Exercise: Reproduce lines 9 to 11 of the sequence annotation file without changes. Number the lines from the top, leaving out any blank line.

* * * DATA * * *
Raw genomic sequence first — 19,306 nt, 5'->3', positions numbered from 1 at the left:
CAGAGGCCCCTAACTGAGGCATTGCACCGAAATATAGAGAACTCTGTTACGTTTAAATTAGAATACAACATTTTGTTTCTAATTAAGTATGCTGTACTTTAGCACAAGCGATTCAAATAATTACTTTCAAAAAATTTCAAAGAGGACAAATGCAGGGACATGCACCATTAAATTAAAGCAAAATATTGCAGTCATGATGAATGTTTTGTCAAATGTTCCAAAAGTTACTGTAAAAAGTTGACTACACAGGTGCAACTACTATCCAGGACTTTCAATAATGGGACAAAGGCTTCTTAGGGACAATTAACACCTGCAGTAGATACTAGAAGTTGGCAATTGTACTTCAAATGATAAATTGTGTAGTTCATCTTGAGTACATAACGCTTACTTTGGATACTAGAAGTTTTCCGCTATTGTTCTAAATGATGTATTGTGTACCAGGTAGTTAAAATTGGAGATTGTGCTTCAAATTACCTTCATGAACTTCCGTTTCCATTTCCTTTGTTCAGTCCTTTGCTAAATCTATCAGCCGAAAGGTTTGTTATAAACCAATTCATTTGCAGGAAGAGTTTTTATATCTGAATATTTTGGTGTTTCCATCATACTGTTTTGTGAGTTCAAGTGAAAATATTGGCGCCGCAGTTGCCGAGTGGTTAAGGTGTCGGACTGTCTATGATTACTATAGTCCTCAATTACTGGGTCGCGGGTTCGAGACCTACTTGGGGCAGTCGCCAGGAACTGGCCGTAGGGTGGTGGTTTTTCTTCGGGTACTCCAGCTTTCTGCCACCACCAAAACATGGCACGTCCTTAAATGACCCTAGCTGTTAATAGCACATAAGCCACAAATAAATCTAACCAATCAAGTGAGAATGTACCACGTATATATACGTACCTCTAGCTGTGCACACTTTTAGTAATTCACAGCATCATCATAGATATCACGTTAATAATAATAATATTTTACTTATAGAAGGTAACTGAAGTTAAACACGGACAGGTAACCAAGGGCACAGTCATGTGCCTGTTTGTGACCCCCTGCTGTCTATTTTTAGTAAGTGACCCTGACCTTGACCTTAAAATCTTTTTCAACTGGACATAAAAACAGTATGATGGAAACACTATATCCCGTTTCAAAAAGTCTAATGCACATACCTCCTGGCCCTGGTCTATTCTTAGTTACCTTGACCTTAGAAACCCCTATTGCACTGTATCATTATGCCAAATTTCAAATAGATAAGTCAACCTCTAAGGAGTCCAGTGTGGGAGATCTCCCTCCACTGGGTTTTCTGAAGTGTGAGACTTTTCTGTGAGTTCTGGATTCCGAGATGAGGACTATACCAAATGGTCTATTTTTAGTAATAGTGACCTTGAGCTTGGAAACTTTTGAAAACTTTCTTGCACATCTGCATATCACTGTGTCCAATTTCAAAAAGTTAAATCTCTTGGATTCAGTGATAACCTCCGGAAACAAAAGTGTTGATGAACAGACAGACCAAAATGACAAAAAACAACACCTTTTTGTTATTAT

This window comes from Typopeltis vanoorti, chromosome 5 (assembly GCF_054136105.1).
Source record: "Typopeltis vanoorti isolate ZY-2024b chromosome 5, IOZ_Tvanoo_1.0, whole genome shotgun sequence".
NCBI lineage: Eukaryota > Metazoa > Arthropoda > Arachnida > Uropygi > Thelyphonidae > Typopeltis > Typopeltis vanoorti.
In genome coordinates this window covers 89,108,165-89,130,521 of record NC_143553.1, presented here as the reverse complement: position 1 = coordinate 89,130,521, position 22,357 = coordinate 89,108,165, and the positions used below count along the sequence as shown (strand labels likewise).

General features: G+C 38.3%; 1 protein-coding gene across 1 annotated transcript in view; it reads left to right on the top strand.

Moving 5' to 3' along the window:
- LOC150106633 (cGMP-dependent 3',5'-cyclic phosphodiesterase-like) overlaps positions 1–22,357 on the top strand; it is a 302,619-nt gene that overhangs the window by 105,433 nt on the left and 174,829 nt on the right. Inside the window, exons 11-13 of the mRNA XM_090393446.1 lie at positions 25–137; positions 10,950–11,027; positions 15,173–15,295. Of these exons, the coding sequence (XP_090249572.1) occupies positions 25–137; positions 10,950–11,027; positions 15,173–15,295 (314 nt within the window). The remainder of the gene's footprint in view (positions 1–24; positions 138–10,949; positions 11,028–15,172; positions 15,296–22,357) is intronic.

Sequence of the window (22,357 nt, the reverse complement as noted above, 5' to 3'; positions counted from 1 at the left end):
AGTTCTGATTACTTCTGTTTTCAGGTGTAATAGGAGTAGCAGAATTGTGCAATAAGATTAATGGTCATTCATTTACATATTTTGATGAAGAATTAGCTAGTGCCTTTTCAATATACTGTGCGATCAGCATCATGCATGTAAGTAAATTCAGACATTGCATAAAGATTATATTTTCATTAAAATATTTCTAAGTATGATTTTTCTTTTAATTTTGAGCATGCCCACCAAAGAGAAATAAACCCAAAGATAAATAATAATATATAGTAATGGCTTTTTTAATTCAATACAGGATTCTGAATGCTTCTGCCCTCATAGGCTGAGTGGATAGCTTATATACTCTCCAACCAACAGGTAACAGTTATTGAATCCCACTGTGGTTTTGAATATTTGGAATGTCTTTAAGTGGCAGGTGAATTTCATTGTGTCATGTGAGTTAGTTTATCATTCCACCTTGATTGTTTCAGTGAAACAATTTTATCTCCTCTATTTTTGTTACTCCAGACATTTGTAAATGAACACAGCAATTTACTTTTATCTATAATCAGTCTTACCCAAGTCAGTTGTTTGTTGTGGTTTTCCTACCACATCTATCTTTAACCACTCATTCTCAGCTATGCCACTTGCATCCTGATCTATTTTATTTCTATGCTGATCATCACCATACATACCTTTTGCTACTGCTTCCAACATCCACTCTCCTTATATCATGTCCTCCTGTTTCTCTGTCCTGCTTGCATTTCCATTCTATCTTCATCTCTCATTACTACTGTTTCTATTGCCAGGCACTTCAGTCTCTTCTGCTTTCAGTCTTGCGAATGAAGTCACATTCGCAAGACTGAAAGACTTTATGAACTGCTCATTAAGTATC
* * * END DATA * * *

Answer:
- LOC150106633 (cGMP-dependent 3',5'-cyclic phosphodiesterase-like) overlaps positions 1–22,357 on the top strand; it is a 302,619-nt gene that overhangs the window by 105,433 nt on the left and 174,829 nt on the right. Inside the window, exons 11-13 of the mRNA XM_090393446.1 lie at positions 25–137; positions 10,950–11,027; positions 15,173–15,295. Of these exons, the coding sequence (XP_090249572.1) occupies positions 25–137; positions 10,950–11,027; positions 15,173–15,295 (314 nt within the window). The remainder of the gene's footprint in view (positions 1–24; positions 138–10,949; positions 11,028–15,172; positions 15,296–22,357) is intronic.

Sequence of the window (22,357 nt, the reverse complement as noted above, 5' to 3'; positions counted from 1 at the left end):
AGTTCTGATTACTTCTGTTTTCAGGTGTAATAGGAGTAGCAGAATTGTGCAATAAGATTAATGGTCATTCATTTACATATTTTGATGAAGAATTAGCTAGTGCCTTTTCAATATACTGTGCGATCAGCATCATGCATGTAAGTAAATTCAGACATTGCATAAAGATTATATTTTCATTAAAATATTTCTAAGTATGATTTTTCTTTTAATTTTGAGCATGCCCACCAAAGAGAAATAAACCCAAAGATAAATAATAATATATAGTAATGGCTTTTTTAATTCAATACAGGATTCTGAATGCTTCTGCCCTCATAGGCTGAGTGGATAGCTTATATACTCTCCAACCAACAGGTAACAGTTATTGAATCCCACTGTGGTTTTGAATATTTGGAATGTCTTTAAGTGGCAGGTGAATTTCATTGTGTCATGTGAGTTAGTTTATCATTCCACCTTGATTGTTTCAGTGAAACAATTTTATCTCCTCTATTTTTGTTACTCCAGACATTTGTAAATGAACACAGCAATTTACTTTTATCTATAATCAGTCTTACCCAAGTCAGTTGTTTGTTGTGGTTTTCCTACCACATCTATCTTTAACCACTCATTCTCAGCTATGCCACTTGCATCCTGATCTATTTTATTTCTATGCTGATCATCACCATACATACCTTTTGCTACTGCTTCCAACATCCACTCTCCTTATATCATGTCCTCCTGTTTCTCTGTCCTGCTTGCATTTCCATTCTATCTTCATCTCTCATTACTACTGTTTCTATTGCCAGGCACTTCAGTCTCTTCTGCTTTCAGTCTTGCGAATGAAGTCACATTCGCAAGACTGAAAGACTTTATGAACTGCTCATTAAGTATC